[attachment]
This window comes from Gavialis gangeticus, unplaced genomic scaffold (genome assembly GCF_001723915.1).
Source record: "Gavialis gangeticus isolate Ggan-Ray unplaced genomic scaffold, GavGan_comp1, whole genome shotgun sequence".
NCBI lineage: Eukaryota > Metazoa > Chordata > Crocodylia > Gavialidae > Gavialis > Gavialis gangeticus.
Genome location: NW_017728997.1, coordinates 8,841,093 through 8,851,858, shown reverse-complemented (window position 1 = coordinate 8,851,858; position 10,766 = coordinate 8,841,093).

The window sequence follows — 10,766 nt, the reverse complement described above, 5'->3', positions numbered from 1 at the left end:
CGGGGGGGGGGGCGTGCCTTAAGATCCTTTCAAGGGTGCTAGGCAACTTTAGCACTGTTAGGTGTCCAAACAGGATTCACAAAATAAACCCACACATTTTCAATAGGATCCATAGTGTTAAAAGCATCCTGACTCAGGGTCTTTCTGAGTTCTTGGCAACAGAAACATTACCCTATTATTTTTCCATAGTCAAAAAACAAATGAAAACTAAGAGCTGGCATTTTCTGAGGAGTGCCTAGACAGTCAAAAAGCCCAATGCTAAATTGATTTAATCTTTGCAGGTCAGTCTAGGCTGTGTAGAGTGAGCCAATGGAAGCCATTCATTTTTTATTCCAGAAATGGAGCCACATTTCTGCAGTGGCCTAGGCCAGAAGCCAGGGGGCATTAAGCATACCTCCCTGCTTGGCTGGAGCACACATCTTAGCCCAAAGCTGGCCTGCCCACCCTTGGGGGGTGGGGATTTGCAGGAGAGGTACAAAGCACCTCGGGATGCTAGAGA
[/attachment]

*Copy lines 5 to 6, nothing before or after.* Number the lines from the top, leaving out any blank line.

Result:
The window sequence follows — 10,766 nt, the reverse complement described above, 5'->3', positions numbered from 1 at the left end:
CGGGGGGGGGGGCGTGCCTTAAGATCCTTTCAAGGGTGCTAGGCAACTTTAGCACTGTTAGGTGTCCAAACAGGATTCACAAAATAAACCCACACATTTTCAATAGGATCCATAGTGTTAAAAGCATCCTGACTCAGGGTCTTTCTGAGTTCTTGGCAACAGAAACATTACCCTATTATTTTTCCATAGTCAAAAAACAAATGAAAACTAAGAGCTGGCATTTTCTGAGGAGTGCCTAGACAGTCAAAAAGCCCAATGCTAAATTGATTTAATCTTTGCAGGTCAGTCTAGGCTGTGTAGAGTGAGCCAATGGAAGCCATTCATTTTTTATTCCAGAAATGGAGCCACATTTCTGCAGTGGCCTAGGCCAGAAGCCAGGGGGCATTAAGCATACCTCCCTGCTTGGCTGGAGCACACATCTTAGCCCAAAGCTGGCCTGCCCACCCTTGGGGGGTGGGGATTTGCAGGAGAGGTACAAAGCACCTCGGGATGCTAGAGA